Flint Five Years On
What has happened with Flint’s drinking water?
The history of environmental policy can well be told by place names. Love Canal – hazardous waste. Los Angeles – air quality. The Cuyahoga River – water quality. And, most recently, Flint – drinking water. The tragedy in Flint, Michigan, entered the 24/7 national news cycle five years ago, led President Obama to visit the city, and resulted in over a dozen criminal indictments. Flint is undoubtedly the most publicized drinking water story in U.S. history and continues to influence funding and policy decisions.
What has happened since Flint became national news? In the tradition of former soap opera and sitcom stars, where is Flint now?
The history of the crisis is now well known. Under the direction of a governor-appointed Emergency Manager, Flint had switched its water source from Detroit to save money. Flint intended to get its water from a new pipeline under construction. In the interim period before the pipe was completed, the city re-started its own treatment plant and took water from the Flint River. The main problem started when, for reasons that are still uncertain, the plant did not add a buffer – orthophosphate – that would neutralize the water’s acidity. As a result, the water corroded the lead water service lines to houses and lead levels in the water (and children’s blood lead levels) shot up.
Despite concerns raised by residents and scientists, the local and state officials steadfastly denied for months there were any problems. Once the story became national news, there followed a wave of resignations, lawsuits, and criminal indictments.
Once the truth came out, the city stopped providing Flint River water and switched back to the Detroit system. Flint became the most heavily tested water system in the country. Congress sent upwards of $120 million to remove lead service lines and upgrade the system. In February, 2018, after 30,000 water tests, Michigan declared Flint’s water quality “restored”: samples were coming in well below the Safe Drinking Water Act’s standard for lead. The state stopped providing free bottled water. Not surprisingly, local residents have been skeptical about government claims of safe water.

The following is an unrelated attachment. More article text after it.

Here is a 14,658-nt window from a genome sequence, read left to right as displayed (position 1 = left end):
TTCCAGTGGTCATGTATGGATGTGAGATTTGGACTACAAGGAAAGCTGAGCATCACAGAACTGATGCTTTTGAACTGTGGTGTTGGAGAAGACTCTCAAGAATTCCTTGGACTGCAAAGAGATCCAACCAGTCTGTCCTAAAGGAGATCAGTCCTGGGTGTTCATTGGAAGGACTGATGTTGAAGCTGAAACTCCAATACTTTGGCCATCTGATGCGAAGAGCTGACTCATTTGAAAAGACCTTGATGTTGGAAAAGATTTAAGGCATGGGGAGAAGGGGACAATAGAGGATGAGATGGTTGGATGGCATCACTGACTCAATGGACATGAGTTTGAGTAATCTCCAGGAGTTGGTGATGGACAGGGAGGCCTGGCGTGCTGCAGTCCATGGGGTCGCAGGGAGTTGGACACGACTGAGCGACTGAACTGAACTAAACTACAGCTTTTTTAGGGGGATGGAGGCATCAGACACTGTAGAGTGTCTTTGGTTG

The Michigan Attorney General formed an independent review to recommend enforcement actions. In all, criminal charges were brought against fifteen people. The director of Michigan’s Department of Health and Human Services was charged with involuntary manslaughter. Other charges were brought against the state’s chief medical executive, state officials accused of falsifying lead test results, two former Flint emergency managers, as well as Flint city officials and Michigan Department of Environmental Quality employees.
Despite this show of prosecutorial strength, no one has been convicted. In the case brought against the former chief of the state’s water quality unit, for example, charges were dropped in exchange for a misdemeanor of disturbing a lawful meeting. In all, seven of the accused accepted plea deals and charges were dropped against the remaining eight. Not surprisingly, local residents were outraged. As one person told a reporter, “This is not justice. It just seems like a political ploy. The only thing it tells me is that our lives don’t matter.”
Despite the lack of convictions, the Flint crisis has fundamentally changed the nation’s views on drinking water. When I published my book on the history of drinking water in 2012, it was a topic of popular interest but not seen by many as a pressing matter of public policy. Flint changed all that. My publishers asked for a second edition with a new chapter on Flint and the city’s name has taken on a special meaning. People know my point when I talk about water quality and mention Flint.
Indeed, whenever I give public lectures on drinking water, there is always a question along the lines of: “How many Flints are out there?” This is a fundamental question and, to me, it is really two questions. The first is asking about lead levels in drinking water. Concerns have since been raised about high lead levels in a number of cities, including Newark and Baltimore. People pay much closer attention to lead in drinking water than they used to, and that’s a good thing.
The second level of asking how many Flints are out there goes much deeper, though. The Flint story makes clear that the provision of safe water to our poorer, politically weaker communities cannot be taken for granted. We depend on government agencies to defend our interests in so many aspects of our daily lives—food safety, drugs, and, of course, water. And almost all of the time this trust is rewarded. Government officials work hard to protect the public health and safety, and we benefit as a result.
But, as Flint demonstrated, not all the time or in all places. The real lesson of Flint may well be that our roles must change from drinking water consumers to drinking water citizens, demanding a sustained focus by government officials on provision of safe drinking water to all citizens all the time.